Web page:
7

This answer brings up an interesting verse in 1 Corinthians 7, when Paul distinguishes between his words and the Lord's. Now to the married I command, yet not I but the Lord: A wife is not to depart from her husband. But even if she does depart, let her remain unmarried or be reconciled to her husband. And a husband is not to divorce his wife. But to ...


7

Here are some suggestions, none of which I am claiming as necessarily the answer: Naming people draws attention to them. The writers probably didn't want their readers going to find out what these people were writing Naming people makes them exclusive. If the writer says "don't listen to Marcus and Suetonius" that leaves Octavius free to spread his ...


7

The words used in this question, for example, “Errorless”, or by using open statements solely without proper parameters like “infallibility” without setting up boundaries makes the question easy to answer. No, Jesus never stated or certified that the apostles where errorless (In all Things) or infallible (In all things), ever. I may be wrong but I feel ...


6

The word apostle is a straight transliteration of the Greek apostolos, literally meaning "one who is sent forth." It implies an ambassador or messenger bearing an official message by the authority of someone more powerful than himself. Jesus called twelve Apostles to be his special messengers to all the world. As we know, Judas, one of the twelve, ...


6

From Wikipedia: http://en.wikipedia.org/wiki/Zealotry I'll quote an interesting part here. The Zealots objected to Roman rule and violently sought to eradicate it by generally targeting Romans and Greeks. Zealots engaged in violence against other Jews were called the Sicarii.[9] They raided Jewish habitations and killed Jews they considered ...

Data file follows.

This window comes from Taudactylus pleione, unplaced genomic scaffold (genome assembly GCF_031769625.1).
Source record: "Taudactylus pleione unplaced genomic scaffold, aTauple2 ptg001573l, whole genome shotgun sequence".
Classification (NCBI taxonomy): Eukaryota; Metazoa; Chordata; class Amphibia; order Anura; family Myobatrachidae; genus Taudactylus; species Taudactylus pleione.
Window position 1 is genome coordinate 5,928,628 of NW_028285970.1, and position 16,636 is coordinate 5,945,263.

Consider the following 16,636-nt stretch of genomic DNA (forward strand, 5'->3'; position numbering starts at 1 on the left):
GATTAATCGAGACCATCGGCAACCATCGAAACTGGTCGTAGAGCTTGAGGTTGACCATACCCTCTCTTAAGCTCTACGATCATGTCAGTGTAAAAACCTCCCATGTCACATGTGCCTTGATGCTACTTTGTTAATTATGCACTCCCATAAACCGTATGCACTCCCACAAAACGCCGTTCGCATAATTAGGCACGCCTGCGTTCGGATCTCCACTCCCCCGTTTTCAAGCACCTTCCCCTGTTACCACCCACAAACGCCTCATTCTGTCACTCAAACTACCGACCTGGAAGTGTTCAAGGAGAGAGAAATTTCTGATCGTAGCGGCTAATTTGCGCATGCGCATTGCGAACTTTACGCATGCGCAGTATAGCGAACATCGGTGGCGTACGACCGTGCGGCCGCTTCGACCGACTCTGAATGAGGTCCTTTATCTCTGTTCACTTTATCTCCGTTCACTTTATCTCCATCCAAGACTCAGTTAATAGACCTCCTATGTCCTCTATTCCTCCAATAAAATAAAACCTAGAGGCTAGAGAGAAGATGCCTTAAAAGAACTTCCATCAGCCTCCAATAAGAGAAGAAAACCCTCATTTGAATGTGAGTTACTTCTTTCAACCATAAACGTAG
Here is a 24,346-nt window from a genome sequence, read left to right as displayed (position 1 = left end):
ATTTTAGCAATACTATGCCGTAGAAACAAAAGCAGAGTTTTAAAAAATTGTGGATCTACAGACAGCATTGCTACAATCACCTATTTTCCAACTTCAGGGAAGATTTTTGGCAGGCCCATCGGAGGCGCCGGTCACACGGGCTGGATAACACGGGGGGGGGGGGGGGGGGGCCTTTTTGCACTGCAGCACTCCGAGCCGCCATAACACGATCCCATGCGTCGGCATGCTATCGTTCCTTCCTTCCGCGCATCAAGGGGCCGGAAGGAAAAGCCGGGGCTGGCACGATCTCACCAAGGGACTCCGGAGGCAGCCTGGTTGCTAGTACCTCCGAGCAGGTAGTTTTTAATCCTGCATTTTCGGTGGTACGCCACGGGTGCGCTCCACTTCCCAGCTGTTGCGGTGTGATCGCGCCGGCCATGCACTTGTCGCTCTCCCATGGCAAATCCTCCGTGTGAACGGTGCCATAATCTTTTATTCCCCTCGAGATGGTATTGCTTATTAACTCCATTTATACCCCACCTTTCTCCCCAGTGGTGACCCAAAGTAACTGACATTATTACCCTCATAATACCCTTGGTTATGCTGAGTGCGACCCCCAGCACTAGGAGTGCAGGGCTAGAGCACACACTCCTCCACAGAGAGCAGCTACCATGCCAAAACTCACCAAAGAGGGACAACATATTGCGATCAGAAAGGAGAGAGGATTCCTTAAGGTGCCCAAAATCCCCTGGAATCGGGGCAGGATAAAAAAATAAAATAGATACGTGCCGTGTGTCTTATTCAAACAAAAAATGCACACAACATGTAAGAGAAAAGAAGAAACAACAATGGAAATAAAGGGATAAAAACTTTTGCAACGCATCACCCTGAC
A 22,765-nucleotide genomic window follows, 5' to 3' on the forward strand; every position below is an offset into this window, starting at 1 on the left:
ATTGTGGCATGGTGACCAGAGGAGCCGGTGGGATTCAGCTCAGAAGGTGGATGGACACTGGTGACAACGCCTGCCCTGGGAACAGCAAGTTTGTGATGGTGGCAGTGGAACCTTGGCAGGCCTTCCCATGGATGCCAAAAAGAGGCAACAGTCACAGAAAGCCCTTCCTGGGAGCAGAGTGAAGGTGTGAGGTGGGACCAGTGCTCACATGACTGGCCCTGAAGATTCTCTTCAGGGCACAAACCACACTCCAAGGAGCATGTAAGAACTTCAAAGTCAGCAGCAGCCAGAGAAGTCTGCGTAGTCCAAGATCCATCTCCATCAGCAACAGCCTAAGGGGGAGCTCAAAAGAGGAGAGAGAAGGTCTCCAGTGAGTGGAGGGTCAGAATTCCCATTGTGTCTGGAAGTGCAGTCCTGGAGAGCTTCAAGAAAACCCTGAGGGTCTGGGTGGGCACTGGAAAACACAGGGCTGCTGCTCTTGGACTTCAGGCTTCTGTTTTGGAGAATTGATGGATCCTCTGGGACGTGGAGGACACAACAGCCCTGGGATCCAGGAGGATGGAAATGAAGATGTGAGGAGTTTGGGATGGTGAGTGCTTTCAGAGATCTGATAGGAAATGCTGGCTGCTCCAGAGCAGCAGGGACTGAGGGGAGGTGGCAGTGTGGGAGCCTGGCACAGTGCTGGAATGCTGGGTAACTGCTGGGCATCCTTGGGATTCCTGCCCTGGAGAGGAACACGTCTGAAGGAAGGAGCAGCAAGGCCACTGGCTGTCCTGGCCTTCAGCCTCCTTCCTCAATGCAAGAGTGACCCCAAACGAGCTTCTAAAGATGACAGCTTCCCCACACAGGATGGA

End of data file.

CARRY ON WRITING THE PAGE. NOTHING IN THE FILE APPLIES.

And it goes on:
6

I think the answer can be summed up in what John the Baptist says regarding Jesus in John 3:30: "He must increase, but I must decrease." That is to say, the Gospels were not primarily about bolstering confidence in the disciples, but rather about telling the truth about and bolstering confidence in Jesus. In other words, I think you partially ...


6

Bishops (from the Greek, epi-scopus = overseers) are the successors of the Apostles. Their primary responsibility is shepherding the faith of the people in their diocese. They ordain priests, perform the sacrament of confirmation on the faithful, and serve to teach, provide guidance and support for the faithful. So in that sense, they indeed have the ...


6

Apollos was an Alexandrian Jew, as stated in Acts 18:24 (with following verses indicating that he knew the [Jewish] Scriptures and preached the gospel--"the way of the Lord"--but only knew "the baptism of John" before being further instructed by Priscilla and Aquila). It is possible that, like Timothy, he had a Jewish mother but a Gentile father; this ...


6

Judas, of course, hung himself after betraying Jesus James is the only other Apostle whose death is recorded in Scripture, in Acts 12:1-2 It was about this time that King Herod arrested some who belonged to the church, intending to persecute them. 2 He had James, the brother of John, put to death with the sword. The rest of the Apostles deaths are ...


6

Rabbi and Talmidim First of all, I encourage you to read this article, it was the first thing that came to mind when I read your question as it answers it perfectly. I'll do my best to sum it up: In short, the reason the Apostles dropped what they were doing and followed Christ at the words, "Follow me," is because Jesus surprised them with an opportinity ...


5